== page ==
To remain competitive today, a company needs to make and deliver a quality product or service, and it needs to understand and relate to the customer being sold to. We can call these two basic capabilities product competence and customer competence, and both are critical. If you are product competent, you deliver a reasonably good product or service, on time, in such a way that it doesn't need a lot of maintenance, repair, correction, or undue attention from the customer just to meet the need or solve the problem it is designed for. If you are customer competent you interact with customers efficiently in order to better understand each customer's individual needs, adjusting your product or service as necessary.
Product competence, of course, is not just about the physical product, but is fused with delivering service, as well. Fashioning the "offer" for a customer requires organizing the firm, procuring the resources, running a factory, scheduling jobs, managing and training people, keeping the books, evaluating investments, and deploying capital. There was a time, perhaps, when product quality varied so much among companies that simply delivering a quality product could often differentiate a business, and history is full of well-meaning companies that failed because of product incompetence.
Today, however, no business can persist for long without having relatively high-quality products-that is, products that do what the firm says they're going to do, and don't break or malfunction with normal use. There are varieties in terms of quality and pricing in most categories, but competition is a great leveler. Without pricing differences, it would be just as difficult to carve out a niche with higher-than-normal product quality as it would be to remain in business with lower-than-normal quality. Instead, a company has to have product and service quality that is generally on a par with its immediate competitive set, and this standard has increased enough over the past century that it's hard today to find truly substandard products in most developed economies. Subpar products just aren't around long enough to be an issue. If you don't have at least a basic level of product competence your business won't be operating for very long and, of course, no one is going to trust you either.
Instead, the sort of competence most often lacking in a business today has to do with knowledge of the customer-what the customer actually needs (as opposed to what he's buying), how he sees the world, and how he's different from other customers. When a customer decides to buy a product or service of any kind, it's not because he is enamored with the physical product or the elements of service. It's not because he loves your store or your website or even your friendly people. The basis of the customer's motivation is that he has some need to be met, some problem to be solved. Your product or service is simply his tool for accomplishing this task. As Harvard Business School Professor Clayton Christensen famously suggests, your customer is simply hiring your product to do a job. Customer competence requires you to truly understand what job the customer is trying to accomplish, from the customer's own perspective.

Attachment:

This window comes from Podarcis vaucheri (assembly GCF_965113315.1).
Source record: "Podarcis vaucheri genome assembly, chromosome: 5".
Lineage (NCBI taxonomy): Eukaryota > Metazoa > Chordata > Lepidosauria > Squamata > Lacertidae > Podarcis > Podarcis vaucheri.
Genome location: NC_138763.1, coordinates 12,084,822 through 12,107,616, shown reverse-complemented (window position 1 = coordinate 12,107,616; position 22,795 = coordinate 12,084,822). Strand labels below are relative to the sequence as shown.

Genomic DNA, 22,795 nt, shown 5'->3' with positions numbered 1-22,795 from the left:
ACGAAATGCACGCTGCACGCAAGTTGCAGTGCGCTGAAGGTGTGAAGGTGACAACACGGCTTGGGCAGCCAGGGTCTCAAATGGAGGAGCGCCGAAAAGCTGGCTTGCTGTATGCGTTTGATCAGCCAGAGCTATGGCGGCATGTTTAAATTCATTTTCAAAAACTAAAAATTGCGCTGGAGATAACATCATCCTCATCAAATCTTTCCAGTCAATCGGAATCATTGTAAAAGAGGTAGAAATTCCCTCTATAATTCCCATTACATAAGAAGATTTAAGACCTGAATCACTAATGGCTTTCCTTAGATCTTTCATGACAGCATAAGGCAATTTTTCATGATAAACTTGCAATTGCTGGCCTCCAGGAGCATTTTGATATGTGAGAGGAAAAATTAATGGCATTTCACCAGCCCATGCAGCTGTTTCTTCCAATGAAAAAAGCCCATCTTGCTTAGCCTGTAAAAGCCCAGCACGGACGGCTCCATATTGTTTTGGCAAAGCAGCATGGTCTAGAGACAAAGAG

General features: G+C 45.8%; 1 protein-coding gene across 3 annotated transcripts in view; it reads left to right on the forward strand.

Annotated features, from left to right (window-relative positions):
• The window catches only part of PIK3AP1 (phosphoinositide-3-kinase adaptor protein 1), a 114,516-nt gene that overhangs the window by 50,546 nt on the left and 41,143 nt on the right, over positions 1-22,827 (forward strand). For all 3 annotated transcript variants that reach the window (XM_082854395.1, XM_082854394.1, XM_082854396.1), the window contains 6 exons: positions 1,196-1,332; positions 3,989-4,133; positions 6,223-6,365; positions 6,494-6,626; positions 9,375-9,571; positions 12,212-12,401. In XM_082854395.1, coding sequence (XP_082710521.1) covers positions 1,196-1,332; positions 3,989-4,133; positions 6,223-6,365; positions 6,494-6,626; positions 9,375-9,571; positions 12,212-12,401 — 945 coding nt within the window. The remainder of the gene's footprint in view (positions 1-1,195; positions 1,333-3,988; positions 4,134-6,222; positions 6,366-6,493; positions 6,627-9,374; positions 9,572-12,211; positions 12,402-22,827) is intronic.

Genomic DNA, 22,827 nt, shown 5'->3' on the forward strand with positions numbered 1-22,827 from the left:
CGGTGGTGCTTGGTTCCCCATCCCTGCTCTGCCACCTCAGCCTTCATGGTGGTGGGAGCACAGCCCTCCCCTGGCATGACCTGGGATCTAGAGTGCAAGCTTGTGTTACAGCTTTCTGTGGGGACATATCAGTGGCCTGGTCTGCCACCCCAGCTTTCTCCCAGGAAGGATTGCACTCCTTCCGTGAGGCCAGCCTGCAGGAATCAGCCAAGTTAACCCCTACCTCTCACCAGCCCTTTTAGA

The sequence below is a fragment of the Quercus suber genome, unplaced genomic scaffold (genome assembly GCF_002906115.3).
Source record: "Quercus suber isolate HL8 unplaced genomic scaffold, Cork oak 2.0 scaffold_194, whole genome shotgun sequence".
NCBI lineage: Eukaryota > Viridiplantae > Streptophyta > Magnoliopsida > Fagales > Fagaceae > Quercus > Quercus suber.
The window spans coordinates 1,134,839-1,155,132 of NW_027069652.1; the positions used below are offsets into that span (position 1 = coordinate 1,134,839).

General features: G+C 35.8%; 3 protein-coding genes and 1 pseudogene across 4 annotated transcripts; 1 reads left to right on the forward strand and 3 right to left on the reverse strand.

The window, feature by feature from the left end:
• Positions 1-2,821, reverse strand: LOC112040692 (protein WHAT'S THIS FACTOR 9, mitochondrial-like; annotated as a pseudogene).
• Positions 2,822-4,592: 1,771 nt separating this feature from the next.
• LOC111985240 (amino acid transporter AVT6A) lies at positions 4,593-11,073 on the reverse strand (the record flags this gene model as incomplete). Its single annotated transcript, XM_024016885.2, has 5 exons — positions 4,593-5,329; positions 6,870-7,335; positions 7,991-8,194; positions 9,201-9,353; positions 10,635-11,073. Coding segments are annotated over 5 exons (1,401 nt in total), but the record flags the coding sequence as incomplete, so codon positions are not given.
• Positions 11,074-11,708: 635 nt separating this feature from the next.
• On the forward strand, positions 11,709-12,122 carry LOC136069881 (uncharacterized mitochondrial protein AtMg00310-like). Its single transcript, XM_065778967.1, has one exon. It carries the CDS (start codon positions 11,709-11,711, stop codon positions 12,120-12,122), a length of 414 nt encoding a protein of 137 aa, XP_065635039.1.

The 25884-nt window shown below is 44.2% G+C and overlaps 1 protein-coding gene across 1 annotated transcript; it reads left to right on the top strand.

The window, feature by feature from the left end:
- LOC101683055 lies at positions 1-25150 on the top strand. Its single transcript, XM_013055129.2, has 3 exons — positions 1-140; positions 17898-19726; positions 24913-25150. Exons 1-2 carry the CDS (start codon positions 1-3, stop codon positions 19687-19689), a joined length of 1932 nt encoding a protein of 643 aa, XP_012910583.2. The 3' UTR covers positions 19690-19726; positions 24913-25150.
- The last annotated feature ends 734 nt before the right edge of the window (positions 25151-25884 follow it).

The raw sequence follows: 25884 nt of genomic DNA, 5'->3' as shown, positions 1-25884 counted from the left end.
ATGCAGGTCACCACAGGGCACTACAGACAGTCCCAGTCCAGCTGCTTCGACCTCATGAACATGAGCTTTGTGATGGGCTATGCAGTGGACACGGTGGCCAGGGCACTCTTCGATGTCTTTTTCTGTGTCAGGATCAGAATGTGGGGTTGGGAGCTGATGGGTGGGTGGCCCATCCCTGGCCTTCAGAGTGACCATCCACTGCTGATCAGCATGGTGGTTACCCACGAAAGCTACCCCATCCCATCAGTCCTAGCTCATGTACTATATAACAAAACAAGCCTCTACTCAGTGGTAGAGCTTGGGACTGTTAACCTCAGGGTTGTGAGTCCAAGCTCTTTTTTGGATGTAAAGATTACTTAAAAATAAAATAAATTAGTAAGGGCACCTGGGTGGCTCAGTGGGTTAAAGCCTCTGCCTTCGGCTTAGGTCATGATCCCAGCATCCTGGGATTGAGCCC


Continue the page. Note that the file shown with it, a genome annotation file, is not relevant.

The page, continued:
Before assembly lines and mass production, when virtually all commerce necessarily involved face-to-face interactions with merchants, the best merchants were those who maintained the strongest relationships with their customers, remembering their personal specifications and attending to their needs with care. Product competence was in the hands of the craftsman, and customer competence was in the personality of the business proprietor. This sort of personalized manufacturing and service passed out of existence because it was far too expensive to compete against industrialized production, but computer technology has once again made it possible. Today we might call it customer relationship management (CRM), or one-to-one marketing, or customer experience management, or customer centricity-but no matter what you call it, the fact is that to be competitive today a company must have some degree of customer competence, in addition to product competence. As with product competence, competitive success doesn't require a firm to be the very best at remembering and interacting with customers individually, but it does require that it not be significantly behind its competitors.
Having said that simply maintaining a par performance for product and customer competence should be good enough, it's still important to acknowledge that most firms could benefit substantially, in financial terms, simply by improving their performance in either area. Both types of competence are required in order to satisfy customers. And consumer research shows that while improvements in customer satisfaction do generate modest improvements in customer loyalty, what really generates greater loyalty is reducing or eliminating customer dissatisfaction. Rather than simply figuring out how to do a better and better job of "surprise and delight" for customers, in other words, most firms will be better off if they could simply eliminate the problems that undermine a customer's satisfaction-nuisances, redundancies, or extra work on the customer's part. Customer competence, for the most part, simply means making it easy to be a customer.